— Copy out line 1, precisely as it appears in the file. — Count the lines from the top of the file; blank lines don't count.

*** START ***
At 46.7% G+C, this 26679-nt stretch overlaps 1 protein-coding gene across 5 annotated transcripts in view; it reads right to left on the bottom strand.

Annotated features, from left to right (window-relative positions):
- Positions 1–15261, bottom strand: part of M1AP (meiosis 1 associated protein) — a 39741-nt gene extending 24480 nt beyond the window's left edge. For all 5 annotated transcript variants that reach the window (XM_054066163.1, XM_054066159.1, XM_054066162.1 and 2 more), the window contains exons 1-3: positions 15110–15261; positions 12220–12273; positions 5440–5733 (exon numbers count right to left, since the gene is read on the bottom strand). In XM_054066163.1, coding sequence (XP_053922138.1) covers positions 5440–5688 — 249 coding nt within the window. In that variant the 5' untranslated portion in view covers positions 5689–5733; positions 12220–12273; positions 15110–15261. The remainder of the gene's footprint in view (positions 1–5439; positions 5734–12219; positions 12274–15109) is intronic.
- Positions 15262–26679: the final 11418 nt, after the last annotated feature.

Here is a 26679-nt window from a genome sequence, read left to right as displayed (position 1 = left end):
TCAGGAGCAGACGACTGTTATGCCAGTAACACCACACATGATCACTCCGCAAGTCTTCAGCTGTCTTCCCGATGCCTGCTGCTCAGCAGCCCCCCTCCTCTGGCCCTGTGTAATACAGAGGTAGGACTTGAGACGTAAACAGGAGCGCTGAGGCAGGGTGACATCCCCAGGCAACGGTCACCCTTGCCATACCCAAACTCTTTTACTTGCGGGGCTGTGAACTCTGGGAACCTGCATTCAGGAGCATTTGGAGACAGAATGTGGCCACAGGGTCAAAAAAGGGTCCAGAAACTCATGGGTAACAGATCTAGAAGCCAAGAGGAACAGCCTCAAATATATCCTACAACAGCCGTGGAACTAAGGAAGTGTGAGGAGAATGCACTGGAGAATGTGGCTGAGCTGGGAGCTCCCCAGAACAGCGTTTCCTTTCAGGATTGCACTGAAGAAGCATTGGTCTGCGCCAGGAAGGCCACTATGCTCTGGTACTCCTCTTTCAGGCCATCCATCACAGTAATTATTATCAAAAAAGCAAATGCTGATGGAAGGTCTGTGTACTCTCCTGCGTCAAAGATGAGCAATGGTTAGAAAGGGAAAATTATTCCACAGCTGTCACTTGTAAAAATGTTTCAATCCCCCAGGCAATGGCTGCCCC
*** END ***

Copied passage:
At 46.7% G+C, this 26679-nt stretch overlaps 1 protein-coding gene across 5 annotated transcripts in view; it reads right to left on the bottom strand.